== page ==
Throughout the 1890s, Fitzsimmons was a nomad, competing for meager purses at various “outlaw” tracks such as Gloucester and Guttenberg in New Jersey; Saint Asaph and Alexander Island in Virginia; Elkton, Marcus Hook, and Sunny Side in Maryland; and Maspeth on Long Island. Fitzsimmons was far from the big money and glamour of the sport. As a rider, Sunny Jim was never able to distinguish himself. He described his abilities in the irons as “pretty mediocre.”
“I was riding at Guttenberg when they first held night racing under the lights,” Fitzsimmons recalled in a 1963 interview in The BloodHorse. “I hadn’t had a winner in some time. When I got a chance to win one I was halfway down the stretch when I saw something coming at me and I went to a drive. I needed that winner. When we pulled up I found out we had won by 10 lengths. The other horse was my shadow chasing me. I knew enough to outride my shadow.”
Recognizing he would never be able to adequately support his family as a jockey, Fitzsimmons decided to give up riding and attempt a transition to training racehorses.
“I once walked a horse 15 miles to a racetrack, rode him in two heats and walked him back,” Fitzsimmons said of another experience during his days as a jockey. “The purse was $5 and I earned 25 cents.”
Fitzsimmons began training in the final years of the 19th century. He won his first race as a trainer on Aug. 7, 1900, with Agnes D. at Brighton Beach. Fitzsimmons formerly rode as a jockey. A moderate success early on, Fitzsimmons led the trainer standings at Maryland’s Pimlico Race Course for a meeting in 1904. It was about this time that Fitzsimmons was tagged with the moniker “Sunny Jim” by New York World sports editor George Dailey, who likened Fitzsimmons’ cheery disposition to a popular cartoon character.
The early clients Fitzsimmons trained for were an interesting mix of characters from all walks of life. They included Johnson N. Camden, a senator from Kentucky; Herbert Pratt, president of Standard Oil; Vernon Castle, a famous stage dancer; Richard Croker, a Tammany Hall politician who slipped out of the country when the organization was accused of stealing public funds; and even Frank James, the notorious Civil War guerilla soldier who later made a living robbing banks, stagecoaches, and trains.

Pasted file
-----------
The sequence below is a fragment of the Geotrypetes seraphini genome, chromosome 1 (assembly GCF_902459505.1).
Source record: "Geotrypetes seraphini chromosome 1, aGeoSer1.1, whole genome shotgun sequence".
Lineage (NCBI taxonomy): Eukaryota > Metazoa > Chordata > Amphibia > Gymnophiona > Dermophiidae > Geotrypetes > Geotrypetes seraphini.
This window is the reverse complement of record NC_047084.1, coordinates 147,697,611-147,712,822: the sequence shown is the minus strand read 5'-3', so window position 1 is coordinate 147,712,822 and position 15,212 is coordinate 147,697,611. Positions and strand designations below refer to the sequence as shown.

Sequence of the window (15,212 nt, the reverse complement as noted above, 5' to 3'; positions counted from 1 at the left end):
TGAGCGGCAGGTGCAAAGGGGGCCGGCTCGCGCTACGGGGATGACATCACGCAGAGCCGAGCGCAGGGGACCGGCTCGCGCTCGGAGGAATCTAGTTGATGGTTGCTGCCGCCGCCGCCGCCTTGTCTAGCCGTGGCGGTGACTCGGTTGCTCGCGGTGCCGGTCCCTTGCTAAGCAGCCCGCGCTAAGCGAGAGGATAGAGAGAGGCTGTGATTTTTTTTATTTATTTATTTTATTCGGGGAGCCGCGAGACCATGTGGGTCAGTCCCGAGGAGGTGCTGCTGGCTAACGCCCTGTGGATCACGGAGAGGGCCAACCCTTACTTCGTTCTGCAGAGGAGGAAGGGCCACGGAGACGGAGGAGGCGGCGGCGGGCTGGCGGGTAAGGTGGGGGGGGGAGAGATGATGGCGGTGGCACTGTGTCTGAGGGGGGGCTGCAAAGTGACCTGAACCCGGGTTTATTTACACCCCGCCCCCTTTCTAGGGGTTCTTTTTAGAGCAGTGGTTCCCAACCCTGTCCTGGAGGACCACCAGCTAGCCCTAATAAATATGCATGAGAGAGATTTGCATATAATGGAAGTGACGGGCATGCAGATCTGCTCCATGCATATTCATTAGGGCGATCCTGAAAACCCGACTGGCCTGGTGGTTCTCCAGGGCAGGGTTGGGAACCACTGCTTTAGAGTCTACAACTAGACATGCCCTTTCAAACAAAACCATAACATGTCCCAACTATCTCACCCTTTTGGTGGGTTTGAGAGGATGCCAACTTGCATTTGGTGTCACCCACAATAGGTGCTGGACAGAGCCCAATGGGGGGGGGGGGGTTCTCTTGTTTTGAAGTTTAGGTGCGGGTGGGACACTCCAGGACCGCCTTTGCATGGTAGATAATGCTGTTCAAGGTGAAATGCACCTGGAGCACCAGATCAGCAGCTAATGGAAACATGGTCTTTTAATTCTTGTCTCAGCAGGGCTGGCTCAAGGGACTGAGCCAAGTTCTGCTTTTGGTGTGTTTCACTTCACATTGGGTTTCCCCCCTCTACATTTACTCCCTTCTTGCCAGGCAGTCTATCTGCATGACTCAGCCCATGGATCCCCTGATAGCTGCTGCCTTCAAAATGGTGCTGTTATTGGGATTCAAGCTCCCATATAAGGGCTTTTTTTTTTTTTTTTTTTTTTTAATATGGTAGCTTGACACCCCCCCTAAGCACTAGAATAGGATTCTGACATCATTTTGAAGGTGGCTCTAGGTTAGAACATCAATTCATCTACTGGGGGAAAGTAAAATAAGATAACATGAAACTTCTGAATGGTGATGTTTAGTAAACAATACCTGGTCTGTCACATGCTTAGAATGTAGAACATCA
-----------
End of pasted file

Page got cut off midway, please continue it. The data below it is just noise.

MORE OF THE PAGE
Although some of his owners were notable it did not lead to prosperity — or good horses to train — for Fitzsimmons. In 1906, Fitzsimmons established Aqueduct as the base for his public stable, but he continued to bounce around. He went north to Canada and later back to Maryland when New York racing was shut down by anti-gambling legislation in 1911 and 1912. Sunny Jim finally tasted some success on the big stage in 1922 when he won the Suburban Handicap for James F. Johnson’s Quincy Stable with Captain Alcock, who also defeated Kentucky Derby winners Exterminator and Paul Jones that year in the Pimlico Cup.
The following year, William Woodward, Sr. hired Fitzsimmons to train for his emerging Belair Stable. In 1926, Fitzsimmons added another prominent client, Gladys Mills Phipps, who was establishing Wheatley Stable at the time. In 1929, Fitzsimmons conditioned 4-year-old Diavolo to victories in the Jockey Club Gold Cup, Saratoga and Dixie handicaps, and the Saratoga and Pimlico cups for Wheatley, while also beginning his association with a Belair 2-year-old named Gallant Fox, who won the Flash and Junior Champion stakes that year and hinted at greater things to come.